Facebook Twitter

Senate questions safety of Red Cross blood

SHARE Senate questions safety of Red Cross blood

WASHINGTON — Federal safety violations by the American Red Cross that have forced the charity to recall increasing numbers — thousands of pints — of blood products are prompting a Senate investigation.

The Red Cross issued 641 recalls in 2000, an 18-fold increase from 12 years earlier. While none of the recalls were the most serious type, most were classified as posing a small risk to patients — and government documents say some possibly hazardous blood was given to patients before word reached doctors not to use it.

Senate Majority Leader Tom Daschle and Sen. Edward Kennedy called the allegations serious, and Kennedy agreed to consumer advocates' requests to investigate.

The disclosures "raise serious questions about the ability of the American Red Cross to ensure the safety of its blood supply," said Kennedy, D-Mass. "Congress needs to deal with these questions, too, and take whatever steps are necessary to guarantee the safety of the blood supply."

It is the latest black eye for the Red Cross, which provides 45 percent of the nation's blood and is fighting government regulators in federal court over this very issue.

The Food and Drug Administration has accused the Red Cross of repeated and serious violations of blood safety regulations, including shipping contaminated blood, despite a 1993 court order requiring improvements. Last month, the FDA asked a federal judge to hold the charity in contempt of court and allow the government to levy millions of dollars in fines for continuing violations.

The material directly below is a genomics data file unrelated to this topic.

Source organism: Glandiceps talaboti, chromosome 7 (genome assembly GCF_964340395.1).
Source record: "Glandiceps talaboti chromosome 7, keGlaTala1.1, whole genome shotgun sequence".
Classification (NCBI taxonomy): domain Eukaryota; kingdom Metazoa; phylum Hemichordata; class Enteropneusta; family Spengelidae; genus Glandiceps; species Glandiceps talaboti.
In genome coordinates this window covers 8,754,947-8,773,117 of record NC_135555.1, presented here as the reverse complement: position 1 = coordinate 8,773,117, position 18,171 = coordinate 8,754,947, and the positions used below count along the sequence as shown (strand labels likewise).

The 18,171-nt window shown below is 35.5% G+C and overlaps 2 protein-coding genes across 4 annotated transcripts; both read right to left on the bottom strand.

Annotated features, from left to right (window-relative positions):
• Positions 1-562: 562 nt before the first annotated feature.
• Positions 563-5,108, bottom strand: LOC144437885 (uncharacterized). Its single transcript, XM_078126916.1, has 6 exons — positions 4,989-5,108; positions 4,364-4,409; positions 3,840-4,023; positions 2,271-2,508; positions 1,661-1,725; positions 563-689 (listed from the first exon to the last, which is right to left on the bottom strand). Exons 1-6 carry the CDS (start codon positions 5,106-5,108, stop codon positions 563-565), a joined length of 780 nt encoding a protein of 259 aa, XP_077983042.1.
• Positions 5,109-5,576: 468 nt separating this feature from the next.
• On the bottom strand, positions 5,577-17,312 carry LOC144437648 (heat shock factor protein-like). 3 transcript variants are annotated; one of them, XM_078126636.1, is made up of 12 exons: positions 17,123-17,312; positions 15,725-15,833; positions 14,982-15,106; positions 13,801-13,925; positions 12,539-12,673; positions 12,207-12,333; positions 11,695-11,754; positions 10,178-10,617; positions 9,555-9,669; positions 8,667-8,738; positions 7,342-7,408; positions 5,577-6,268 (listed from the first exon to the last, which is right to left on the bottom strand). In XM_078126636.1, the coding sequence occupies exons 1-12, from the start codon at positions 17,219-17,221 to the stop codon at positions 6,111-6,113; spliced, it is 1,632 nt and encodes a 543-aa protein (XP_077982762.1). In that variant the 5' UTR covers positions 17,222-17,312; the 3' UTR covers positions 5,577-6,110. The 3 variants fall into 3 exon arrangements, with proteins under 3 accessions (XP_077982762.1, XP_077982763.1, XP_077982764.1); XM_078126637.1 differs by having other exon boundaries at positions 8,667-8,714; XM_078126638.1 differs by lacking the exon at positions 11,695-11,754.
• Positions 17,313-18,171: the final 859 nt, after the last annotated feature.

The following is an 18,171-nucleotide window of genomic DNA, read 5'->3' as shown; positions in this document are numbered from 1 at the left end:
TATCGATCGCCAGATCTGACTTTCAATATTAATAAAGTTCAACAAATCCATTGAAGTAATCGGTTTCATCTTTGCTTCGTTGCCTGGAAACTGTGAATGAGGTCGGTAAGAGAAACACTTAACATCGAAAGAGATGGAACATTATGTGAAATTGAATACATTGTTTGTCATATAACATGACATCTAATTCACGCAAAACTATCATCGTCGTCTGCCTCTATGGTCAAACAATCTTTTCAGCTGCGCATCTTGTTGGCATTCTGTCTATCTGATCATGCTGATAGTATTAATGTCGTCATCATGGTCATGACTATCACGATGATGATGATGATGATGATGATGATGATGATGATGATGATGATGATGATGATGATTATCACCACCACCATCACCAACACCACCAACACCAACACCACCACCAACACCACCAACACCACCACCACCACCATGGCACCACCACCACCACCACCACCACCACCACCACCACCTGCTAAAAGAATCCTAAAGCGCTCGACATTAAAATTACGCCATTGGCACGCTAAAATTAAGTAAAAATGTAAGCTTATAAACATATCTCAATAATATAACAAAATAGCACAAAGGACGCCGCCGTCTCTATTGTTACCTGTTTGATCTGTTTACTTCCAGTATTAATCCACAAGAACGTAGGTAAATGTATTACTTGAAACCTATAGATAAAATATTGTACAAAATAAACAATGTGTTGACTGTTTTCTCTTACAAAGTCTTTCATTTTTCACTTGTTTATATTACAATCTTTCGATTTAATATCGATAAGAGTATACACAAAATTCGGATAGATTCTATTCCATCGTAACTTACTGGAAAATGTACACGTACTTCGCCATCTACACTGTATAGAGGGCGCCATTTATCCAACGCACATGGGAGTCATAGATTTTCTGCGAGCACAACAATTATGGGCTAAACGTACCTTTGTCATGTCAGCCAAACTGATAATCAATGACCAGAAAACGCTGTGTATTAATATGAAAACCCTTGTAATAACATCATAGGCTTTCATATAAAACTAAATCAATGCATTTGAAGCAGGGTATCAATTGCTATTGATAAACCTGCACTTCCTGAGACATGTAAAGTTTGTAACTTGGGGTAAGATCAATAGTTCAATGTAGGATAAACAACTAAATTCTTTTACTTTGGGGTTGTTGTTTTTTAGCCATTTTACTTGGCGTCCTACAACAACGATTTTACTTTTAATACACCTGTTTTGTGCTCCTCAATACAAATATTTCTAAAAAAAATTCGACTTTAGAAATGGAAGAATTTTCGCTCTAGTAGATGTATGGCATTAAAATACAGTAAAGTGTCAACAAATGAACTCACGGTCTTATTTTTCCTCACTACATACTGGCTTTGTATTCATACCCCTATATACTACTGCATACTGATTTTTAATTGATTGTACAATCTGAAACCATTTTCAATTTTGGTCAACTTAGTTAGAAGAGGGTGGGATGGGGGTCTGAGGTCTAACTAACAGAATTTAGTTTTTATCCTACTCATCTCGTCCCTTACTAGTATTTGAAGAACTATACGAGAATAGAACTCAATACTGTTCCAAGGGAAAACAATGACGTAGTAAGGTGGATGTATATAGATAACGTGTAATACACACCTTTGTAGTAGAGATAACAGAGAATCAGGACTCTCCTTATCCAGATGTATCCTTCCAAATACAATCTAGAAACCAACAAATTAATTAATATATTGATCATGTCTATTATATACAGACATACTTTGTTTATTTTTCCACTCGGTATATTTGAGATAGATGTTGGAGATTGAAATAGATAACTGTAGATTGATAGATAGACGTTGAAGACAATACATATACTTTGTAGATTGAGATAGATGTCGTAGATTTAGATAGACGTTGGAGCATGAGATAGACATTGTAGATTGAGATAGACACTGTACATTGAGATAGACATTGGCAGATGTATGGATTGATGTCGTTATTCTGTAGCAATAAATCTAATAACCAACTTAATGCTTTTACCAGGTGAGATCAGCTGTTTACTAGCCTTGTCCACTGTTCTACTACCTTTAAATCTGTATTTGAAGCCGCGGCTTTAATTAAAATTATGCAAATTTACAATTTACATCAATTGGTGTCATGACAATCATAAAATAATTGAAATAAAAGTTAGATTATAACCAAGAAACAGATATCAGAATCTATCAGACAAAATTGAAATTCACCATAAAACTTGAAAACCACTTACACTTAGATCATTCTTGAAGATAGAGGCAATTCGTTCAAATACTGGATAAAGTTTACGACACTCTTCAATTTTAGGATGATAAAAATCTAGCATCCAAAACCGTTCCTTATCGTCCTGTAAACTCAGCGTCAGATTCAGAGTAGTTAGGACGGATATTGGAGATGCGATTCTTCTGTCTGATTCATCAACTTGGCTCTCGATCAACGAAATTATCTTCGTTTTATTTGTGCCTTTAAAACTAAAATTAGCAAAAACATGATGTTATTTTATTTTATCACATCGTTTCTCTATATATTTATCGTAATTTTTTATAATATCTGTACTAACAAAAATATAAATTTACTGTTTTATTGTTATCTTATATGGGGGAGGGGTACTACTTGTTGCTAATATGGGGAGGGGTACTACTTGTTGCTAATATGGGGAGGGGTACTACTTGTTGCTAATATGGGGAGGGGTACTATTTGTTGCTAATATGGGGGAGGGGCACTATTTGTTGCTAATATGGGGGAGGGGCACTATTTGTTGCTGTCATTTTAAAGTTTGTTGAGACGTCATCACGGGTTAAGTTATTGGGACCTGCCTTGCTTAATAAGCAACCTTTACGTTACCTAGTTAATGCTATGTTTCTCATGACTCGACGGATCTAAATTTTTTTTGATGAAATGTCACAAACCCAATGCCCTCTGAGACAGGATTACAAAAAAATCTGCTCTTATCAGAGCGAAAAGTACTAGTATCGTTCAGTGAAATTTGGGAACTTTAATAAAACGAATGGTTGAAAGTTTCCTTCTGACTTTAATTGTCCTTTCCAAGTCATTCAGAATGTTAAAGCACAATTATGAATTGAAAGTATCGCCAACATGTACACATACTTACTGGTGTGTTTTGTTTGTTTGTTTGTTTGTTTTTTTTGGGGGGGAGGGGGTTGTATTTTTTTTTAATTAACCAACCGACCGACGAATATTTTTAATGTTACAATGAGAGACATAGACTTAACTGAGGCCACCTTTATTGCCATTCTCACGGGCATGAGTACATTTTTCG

That court fight promises to last months. The consumer group Public Citizen told Daschle and Kennedy on Thursday that congressional intervention would speed solutions.

"Force the Red Cross to improve its public health-threatening record," the group wrote.

The Red Cross argues it has spent millions improving its blood business and that the blood supply is safer than ever.

"It is unfortunate Public Citizen is creating unnecessary fear and alarm about the safety of the blood supply," said Red Cross interim general counsel Larry Moore. "The chief priority of the Red Cross is to ensure that patients who depend upon blood receive the safest possible products."

FDA court documents say Red Cross recalls of blood jumped from 36 in 1988 to 641 in 2000. Those latest recalls totaled 12,701 units of blood products, including red blood cells and platelets.

One example involves cytomegalovirus, which doesn't harm most healthy adults but can kill or seriously injure the ill or newborns. In October 2000, the Red Cross recalled four units of blood labeled CMV-free when in fact they hadn't been tested — and three already had been given to patients, say the FDA documents.

The Red Cross argues that no one has been found to have been harmed by its mistakes.

That is "a notoriously dangerous assumption to make," FDA blood chief Dr. Jay Epstein said in court documents. It is very hard to detect transfusion-caused illnesses because some infections lie dormant for a long time and doctors aren't required to report suspicious infections to the government, he said.